THE BLOG
06/11/2015 08:14 EDT | Updated 06/11/2016 05:59 EDT

Will Canada Remain Committed to Helping Children in Emergency Situations?

his year has already become the worst year since 1945 for children who have been displaced and forced to flee as refugees, and for children who had their schools attacked and destroyed. Canadians should know about these crises, their impacts on children, and how youth can be better protected and educated in emergency situations.

ASSOCIATED PRESS
A Syrian Kurdish refugee child from the Kobani area, holds on to a fence at a camp in Suruc, on the Turkey-Syria border Sunday, Nov. 16, 2014. Kobani, also known as Ayn Arab, and its surrounding areas, has been under assault by extremists of the Islamic State group since mid-September and is being defended by Kurdish fighters. (AP Photo/Vadim Ghirda)

This year has already become the worst year since 1945 for children who have been displaced and forced to flee as refugees, and for children who had their schools attacked and destroyed.

Today, over half of the world's record 38 million internally displaced persons (IDPs) are children; and half of the world's 16.7 million refugees are also children.

Tragically, the numbers of boys and girls who are internally displaced or forced to flee as refugees is likely to increase: the conflicts in Burundi, Iraq, northern Nigeria, South Sudan, Syria, the Central African Republic and Yemen; and natural disasters in Nepal all drive up refugee numbers. And these conflicts, crises, and disasters impact children the hardest.

Canadians should know about these crises, their impacts on children, and how youth can be better protected and educated in emergency situations. We have always been and will continue to be measured by how well we protect the most vulnerable people in the world.

In Burundi, political tensions contribute to a growing humanitarian crisis. Since early April, 110,000 Burundians have fled across borders ; and a devastating cholera epidemic is now spreading among 50,000 refugees gathered on the shores of Lake Tanganyika.

Almost equally tragic is the fact that children are missing out on their education, as 1,100 schools are closed or disrupted, according to UNICEF. Students and teachers have been deliberately targeted by armed groups, and many classrooms have been damaged, looted or occupied.

In Iraq and Syria, where the number of displaced people is almost 15 million, the growing humanitarian crises leave aid agencies struggling to deliver vital supplies.

In the last few weeks, more than 90 people, including at least 11 children, have been "executed" by ISIS fighters in the Syrian city of Palmyra. The children of Iraq and Syria desperately need humanitarian protection, psychosocial support, and education.

In South Sudan, reports of forced recruitment of children are increasing. Over a recent, two-week period, dozens of children were killed, at least 12 raped, and others abducted and recruited in a series of attacks in Unity State.

Jonathan Veitch, UNICEF Representative in South Sudan, said, "If children are to be protected from further harm, an immediate cessation of hostilities is urgently needed, together with full access for humanitarian workers."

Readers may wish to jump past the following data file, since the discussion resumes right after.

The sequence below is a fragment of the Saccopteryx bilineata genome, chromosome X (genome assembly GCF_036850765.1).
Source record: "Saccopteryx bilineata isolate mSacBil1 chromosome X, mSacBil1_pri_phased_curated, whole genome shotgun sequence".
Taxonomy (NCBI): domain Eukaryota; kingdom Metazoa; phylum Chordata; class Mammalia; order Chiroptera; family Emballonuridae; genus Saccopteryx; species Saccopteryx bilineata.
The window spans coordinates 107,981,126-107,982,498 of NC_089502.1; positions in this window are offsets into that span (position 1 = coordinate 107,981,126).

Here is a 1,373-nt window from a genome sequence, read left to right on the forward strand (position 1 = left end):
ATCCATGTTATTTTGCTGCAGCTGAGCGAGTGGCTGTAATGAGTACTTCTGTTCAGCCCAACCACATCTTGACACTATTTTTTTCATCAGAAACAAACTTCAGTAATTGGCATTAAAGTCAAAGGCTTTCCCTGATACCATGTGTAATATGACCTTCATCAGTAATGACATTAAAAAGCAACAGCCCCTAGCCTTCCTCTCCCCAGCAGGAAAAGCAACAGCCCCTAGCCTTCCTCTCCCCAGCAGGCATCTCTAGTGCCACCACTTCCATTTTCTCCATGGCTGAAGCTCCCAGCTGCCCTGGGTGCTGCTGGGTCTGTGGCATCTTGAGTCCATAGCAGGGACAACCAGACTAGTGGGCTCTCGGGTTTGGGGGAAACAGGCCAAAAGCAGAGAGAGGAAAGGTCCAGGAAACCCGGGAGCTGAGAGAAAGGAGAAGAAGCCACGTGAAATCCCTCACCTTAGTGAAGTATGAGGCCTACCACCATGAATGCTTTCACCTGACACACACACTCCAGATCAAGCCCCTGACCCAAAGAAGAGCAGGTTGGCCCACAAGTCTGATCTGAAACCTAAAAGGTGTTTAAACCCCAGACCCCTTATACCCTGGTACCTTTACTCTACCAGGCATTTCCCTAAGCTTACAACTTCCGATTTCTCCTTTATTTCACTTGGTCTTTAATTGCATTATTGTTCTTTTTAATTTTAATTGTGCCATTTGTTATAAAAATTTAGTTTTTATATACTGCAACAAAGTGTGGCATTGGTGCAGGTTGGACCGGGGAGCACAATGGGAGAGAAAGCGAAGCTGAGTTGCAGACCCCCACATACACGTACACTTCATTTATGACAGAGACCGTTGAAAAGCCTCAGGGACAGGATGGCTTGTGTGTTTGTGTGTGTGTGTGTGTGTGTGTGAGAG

In the Central African Republic, there are at last some signs of hope. After two years of heavy fighting, more than 300 children were released from armed groups following a UNICEF-facilitated agreement. But we cannot forget that between 6,000 and 10,000 children still remain connected with the country's armed factions.

In Yemen, the current conflict unfolds in the context of a pre-existing large-scale humanitarian crisis. In January 2015, some 16 million people in Yemen or 61 percent of the population were in need of humanitarian assistance, including 7.4 million children .

In the first 4 weeks of the crisis, an estimated 150,000 people were displaced, over 760 killed and 2900 injured (including at least 115 children killed and 172 injured). Two million children have been directly affected by the closure of over 3,700 schools across the country.

In these horrific situations, schools offer safety, opportunity, and restore hope; and when girls are at school, both child abuse and child marriage are dramatically reduced. This is why the international inter-agency coalition GCPEA developed Guidelines for Protecting Schools and Universities from Military Use during Armed Conflict, which were finalized in December, 2014.

The aim is to better protect schools and universities from use by armed groups for military purposes, and to minimize the negative impact that armed conflict has on students' safety and education. A Safe Schools Declaration has also been developed through state consultations in Geneva.

Canadians must ask whether their government is indeed committed to protecting the lives of children in these conflict areas, preserving their future by championing the Guidelines, and endorsing the Safe Schools Declaration at the May 28-29 conference in Oslo.

As it has in the past, Canada must remain committed to protecting the most vulnerable of the vulnerable in those areas of the world that are torn apart by conflict, violence and disaster.

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